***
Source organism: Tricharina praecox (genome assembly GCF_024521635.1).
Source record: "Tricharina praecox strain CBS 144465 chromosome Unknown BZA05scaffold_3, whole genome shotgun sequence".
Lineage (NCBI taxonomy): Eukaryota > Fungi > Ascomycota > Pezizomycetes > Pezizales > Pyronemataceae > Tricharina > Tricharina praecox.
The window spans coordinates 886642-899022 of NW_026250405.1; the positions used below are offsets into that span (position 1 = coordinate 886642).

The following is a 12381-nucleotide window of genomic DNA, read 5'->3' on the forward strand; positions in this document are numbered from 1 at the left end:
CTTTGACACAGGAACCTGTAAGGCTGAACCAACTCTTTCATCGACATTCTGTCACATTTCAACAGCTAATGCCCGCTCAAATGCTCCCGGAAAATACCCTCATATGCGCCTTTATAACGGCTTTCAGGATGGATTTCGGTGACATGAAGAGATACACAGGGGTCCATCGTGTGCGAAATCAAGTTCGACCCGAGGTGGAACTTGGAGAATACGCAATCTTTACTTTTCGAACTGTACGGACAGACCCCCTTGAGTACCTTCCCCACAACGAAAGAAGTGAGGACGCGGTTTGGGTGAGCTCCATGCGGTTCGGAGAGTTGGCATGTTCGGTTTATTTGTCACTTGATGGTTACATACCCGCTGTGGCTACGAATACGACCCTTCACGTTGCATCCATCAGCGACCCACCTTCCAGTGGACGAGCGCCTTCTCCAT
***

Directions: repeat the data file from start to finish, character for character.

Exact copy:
Source organism: Tricharina praecox (genome assembly GCF_024521635.1).
Source record: "Tricharina praecox strain CBS 144465 chromosome Unknown BZA05scaffold_3, whole genome shotgun sequence".
Lineage (NCBI taxonomy): Eukaryota > Fungi > Ascomycota > Pezizomycetes > Pezizales > Pyronemataceae > Tricharina > Tricharina praecox.
The window spans coordinates 886642-899022 of NW_026250405.1; the positions used below are offsets into that span (position 1 = coordinate 886642).

The following is a 12381-nucleotide window of genomic DNA, read 5'->3' on the forward strand; positions in this document are numbered from 1 at the left end:
CTTTGACACAGGAACCTGTAAGGCTGAACCAACTCTTTCATCGACATTCTGTCACATTTCAACAGCTAATGCCCGCTCAAATGCTCCCGGAAAATACCCTCATATGCGCCTTTATAACGGCTTTCAGGATGGATTTCGGTGACATGAAGAGATACACAGGGGTCCATCGTGTGCGAAATCAAGTTCGACCCGAGGTGGAACTTGGAGAATACGCAATCTTTACTTTTCGAACTGTACGGACAGACCCCCTTGAGTACCTTCCCCACAACGAAAGAAGTGAGGACGCGGTTTGGGTGAGCTCCATGCGGTTCGGAGAGTTGGCATGTTCGGTTTATTTGTCACTTGATGGTTACATACCCGCTGTGGCTACGAATACGACCCTTCACGTTGCATCCATCAGCGACCCACCTTCCAGTGGACGAGCGCCTTCTCCAT